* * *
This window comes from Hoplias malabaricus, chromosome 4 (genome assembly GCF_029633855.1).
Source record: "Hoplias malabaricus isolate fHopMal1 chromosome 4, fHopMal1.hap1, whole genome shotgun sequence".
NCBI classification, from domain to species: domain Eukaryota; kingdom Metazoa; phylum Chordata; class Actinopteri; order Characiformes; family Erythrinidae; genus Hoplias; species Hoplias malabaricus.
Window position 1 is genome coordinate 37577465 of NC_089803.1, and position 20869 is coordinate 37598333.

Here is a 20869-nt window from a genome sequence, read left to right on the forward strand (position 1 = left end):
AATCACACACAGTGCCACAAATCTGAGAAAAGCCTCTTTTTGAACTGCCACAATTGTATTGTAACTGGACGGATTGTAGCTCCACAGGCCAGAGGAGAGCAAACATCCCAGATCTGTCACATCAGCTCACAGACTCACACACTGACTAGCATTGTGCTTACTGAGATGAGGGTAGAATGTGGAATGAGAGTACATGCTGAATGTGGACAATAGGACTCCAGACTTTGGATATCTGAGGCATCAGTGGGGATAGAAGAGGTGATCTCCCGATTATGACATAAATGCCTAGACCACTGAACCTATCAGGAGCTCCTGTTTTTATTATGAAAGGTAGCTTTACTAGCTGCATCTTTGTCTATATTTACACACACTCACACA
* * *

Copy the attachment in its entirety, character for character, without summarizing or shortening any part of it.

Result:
This window comes from Hoplias malabaricus, chromosome 4 (genome assembly GCF_029633855.1).
Source record: "Hoplias malabaricus isolate fHopMal1 chromosome 4, fHopMal1.hap1, whole genome shotgun sequence".
NCBI classification, from domain to species: domain Eukaryota; kingdom Metazoa; phylum Chordata; class Actinopteri; order Characiformes; family Erythrinidae; genus Hoplias; species Hoplias malabaricus.
Window position 1 is genome coordinate 37577465 of NC_089803.1, and position 20869 is coordinate 37598333.

Here is a 20869-nt window from a genome sequence, read left to right on the forward strand (position 1 = left end):
AATCACACACAGTGCCACAAATCTGAGAAAAGCCTCTTTTTGAACTGCCACAATTGTATTGTAACTGGACGGATTGTAGCTCCACAGGCCAGAGGAGAGCAAACATCCCAGATCTGTCACATCAGCTCACAGACTCACACACTGACTAGCATTGTGCTTACTGAGATGAGGGTAGAATGTGGAATGAGAGTACATGCTGAATGTGGACAATAGGACTCCAGACTTTGGATATCTGAGGCATCAGTGGGGATAGAAGAGGTGATCTCCCGATTATGACATAAATGCCTAGACCACTGAACCTATCAGGAGCTCCTGTTTTTATTATGAAAGGTAGCTTTACTAGCTGCATCTTTGTCTATATTTACACACACTCACACA